Navigation Links
New study shows compounds from soy affect brain and reproductive development

Two hormone-like compounds linked to the consumption of soy-based foods can cause irreversible changes in the structure of the brain, resulting in early-onset puberty and symptoms of advanced menopause in research animals, according to a new study by researchers at North Carolina State University. The study is a breakthrough in determining how these compounds can cause reproductive health problems, as well as in providing a key building block for how to treat these problems.

The study is the first to show that the actual physical organization of a region of the brain that is important for female reproduction can be significantly altered by exposure to phytoestrogens or plant-produced chemicals that mimic hormones during development. Specifically, the study finds that the compounds alter the sex-specific organization of the hypothalamus a brain region that is essential to the regulation of puberty and ovulation. The study also shows that the phytoestrogens could cause long-term effects on the female reproductive system.

While the study examined the impact of these compounds on laboratory rats, neurotoxicologist Dr. Heather Patisaul who co-authored the study says the affected "circuitry" of the brain is similar in both rats and humans. Patisaul is an assistant professor in NC State's Department of Zoology. Her co-author is Heather Bateman, a doctoral student in the department.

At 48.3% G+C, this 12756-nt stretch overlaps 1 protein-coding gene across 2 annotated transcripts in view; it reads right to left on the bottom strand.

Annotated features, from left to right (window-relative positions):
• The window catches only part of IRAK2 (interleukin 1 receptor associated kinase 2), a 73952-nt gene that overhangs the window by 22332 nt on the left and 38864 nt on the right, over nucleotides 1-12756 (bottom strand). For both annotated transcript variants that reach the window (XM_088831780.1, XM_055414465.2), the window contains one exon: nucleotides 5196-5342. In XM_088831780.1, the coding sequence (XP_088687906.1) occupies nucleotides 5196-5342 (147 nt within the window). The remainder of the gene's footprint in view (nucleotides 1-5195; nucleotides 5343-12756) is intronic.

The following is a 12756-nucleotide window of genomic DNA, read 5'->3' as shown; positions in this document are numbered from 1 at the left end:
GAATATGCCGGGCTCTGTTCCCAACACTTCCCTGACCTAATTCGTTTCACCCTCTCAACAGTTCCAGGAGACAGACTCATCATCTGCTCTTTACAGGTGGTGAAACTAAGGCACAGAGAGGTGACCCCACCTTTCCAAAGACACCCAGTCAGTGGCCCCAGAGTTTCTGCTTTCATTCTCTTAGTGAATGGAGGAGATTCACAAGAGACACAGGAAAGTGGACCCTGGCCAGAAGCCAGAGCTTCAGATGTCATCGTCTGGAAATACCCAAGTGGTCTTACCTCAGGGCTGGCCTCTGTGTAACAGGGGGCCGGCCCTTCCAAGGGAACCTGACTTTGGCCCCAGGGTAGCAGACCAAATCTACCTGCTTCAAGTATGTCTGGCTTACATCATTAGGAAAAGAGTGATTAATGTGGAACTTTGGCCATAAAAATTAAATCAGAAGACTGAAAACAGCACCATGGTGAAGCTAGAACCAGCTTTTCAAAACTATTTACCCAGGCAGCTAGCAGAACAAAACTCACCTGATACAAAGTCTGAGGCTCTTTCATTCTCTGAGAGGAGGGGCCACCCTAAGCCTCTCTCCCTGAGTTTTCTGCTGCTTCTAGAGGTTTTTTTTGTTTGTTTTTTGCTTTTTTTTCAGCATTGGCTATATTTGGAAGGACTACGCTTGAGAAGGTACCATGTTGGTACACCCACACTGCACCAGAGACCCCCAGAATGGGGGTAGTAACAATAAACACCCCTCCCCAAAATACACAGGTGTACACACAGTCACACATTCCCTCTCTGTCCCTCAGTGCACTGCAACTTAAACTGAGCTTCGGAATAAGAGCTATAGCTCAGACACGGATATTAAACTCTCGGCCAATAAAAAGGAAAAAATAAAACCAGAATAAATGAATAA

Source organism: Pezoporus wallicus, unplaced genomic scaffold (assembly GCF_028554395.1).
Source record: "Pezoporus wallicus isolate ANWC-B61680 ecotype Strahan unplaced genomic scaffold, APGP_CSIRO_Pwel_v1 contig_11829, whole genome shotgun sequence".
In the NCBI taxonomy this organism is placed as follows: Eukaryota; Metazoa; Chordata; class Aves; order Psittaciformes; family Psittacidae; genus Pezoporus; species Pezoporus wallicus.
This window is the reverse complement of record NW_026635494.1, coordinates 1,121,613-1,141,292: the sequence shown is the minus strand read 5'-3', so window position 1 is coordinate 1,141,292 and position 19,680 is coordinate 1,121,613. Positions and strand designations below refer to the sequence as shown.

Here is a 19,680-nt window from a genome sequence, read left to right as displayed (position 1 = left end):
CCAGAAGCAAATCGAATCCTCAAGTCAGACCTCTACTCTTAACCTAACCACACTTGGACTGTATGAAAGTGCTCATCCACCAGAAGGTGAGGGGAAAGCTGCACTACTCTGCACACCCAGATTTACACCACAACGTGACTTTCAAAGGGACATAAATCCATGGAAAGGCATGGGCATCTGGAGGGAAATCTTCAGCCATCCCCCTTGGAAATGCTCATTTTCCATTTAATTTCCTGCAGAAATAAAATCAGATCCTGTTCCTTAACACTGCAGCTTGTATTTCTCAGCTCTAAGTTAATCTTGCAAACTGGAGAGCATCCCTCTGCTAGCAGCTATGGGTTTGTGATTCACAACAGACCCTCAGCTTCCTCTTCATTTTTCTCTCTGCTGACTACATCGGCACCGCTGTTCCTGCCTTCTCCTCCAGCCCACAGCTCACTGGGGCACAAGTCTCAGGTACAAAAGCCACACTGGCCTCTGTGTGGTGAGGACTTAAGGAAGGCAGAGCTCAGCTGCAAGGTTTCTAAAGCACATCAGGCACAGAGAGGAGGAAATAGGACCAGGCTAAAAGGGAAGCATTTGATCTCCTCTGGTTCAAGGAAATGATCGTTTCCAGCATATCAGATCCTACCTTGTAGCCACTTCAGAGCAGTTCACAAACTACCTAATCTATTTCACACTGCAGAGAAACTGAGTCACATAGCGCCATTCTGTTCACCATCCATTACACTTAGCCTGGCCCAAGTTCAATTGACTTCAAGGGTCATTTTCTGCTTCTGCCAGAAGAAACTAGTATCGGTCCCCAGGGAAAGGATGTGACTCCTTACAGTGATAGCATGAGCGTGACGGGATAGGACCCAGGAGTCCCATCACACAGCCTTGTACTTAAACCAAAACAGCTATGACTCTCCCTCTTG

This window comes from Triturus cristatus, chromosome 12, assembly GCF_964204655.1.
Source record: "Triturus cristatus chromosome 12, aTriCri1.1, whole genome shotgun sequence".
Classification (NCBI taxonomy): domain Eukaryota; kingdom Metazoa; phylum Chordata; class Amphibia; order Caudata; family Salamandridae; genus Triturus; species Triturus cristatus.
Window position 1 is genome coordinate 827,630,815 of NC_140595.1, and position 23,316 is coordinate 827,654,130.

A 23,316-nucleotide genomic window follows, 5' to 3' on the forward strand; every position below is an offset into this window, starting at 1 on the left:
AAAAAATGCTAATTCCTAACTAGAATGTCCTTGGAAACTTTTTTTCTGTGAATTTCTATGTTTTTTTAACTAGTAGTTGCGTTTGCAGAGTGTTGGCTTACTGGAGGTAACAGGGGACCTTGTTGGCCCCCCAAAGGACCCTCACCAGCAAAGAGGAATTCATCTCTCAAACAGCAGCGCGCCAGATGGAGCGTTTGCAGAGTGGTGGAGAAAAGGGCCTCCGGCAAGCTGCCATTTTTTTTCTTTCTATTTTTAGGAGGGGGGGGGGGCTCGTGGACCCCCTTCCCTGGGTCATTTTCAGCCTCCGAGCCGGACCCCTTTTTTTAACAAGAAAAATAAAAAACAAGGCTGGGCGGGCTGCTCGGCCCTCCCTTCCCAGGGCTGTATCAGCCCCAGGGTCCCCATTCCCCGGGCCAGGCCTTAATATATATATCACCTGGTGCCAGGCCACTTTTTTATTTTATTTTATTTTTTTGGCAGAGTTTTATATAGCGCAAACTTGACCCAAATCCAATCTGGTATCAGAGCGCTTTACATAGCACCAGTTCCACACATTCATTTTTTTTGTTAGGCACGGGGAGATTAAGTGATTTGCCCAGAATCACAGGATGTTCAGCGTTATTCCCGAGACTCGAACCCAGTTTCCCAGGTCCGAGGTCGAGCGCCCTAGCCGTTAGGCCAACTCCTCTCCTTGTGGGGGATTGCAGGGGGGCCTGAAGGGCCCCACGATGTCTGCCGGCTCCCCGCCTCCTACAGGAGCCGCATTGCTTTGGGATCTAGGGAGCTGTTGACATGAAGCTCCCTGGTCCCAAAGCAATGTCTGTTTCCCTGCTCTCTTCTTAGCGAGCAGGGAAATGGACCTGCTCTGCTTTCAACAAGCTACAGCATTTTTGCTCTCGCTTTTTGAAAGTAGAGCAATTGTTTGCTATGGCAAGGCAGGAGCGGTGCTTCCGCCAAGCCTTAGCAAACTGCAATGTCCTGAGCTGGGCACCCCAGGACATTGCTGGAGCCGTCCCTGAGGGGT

Patisaul says this finding is extremely important because, while the changes in brain structure cannot be reversed, "if you understand what is broken, you may be able to treat it." Patisaul says she is in the process of evaluating the effects of these compounds on the ovaries themselves. Patisaul says that this study is also "a step towards ascertaining the effects of phytoestrogens on developing fetuses and newborns." Patisaul adds that these phytoestrogenic compounds cross the placental barrier in humans and that, while many people are concerned about the effects of man-made compounds on human health, it is important to note that some naturally occurring substances can have similar effects.

In the study, which will be published in an upcoming issue of Neurotoxicology, the researchers exposed newborn rats to physiologically relevant doses of the phytoestrogens genistein and equol, and then looked at reproductive health markers in the rats throughout their adulthood. The neonatal stage of development in rats is comparable to the latter stages of pregnancy for humans, Patisaul says. Genistein is a phytoestrogen that is found in various plants, including soybeans and soy-based foods. Equol is a hormone-like compound that is formed when bacteria found in the digestive system metabolize another phytoestrogen. However, only approximately a third of humans have the necessary bacteria to produce equol.

The study shows that both genistein and equol result in the early disruption of the rats' estrus cycle which would be corollary to early onset of menopause in a human. The study also showed that genistein caused the early onset of puberty. The disruption of the estrus cycle could stem from problems with the brain or the ovaries, so the researchers decided to determine if the compounds had any effect on brain development or function.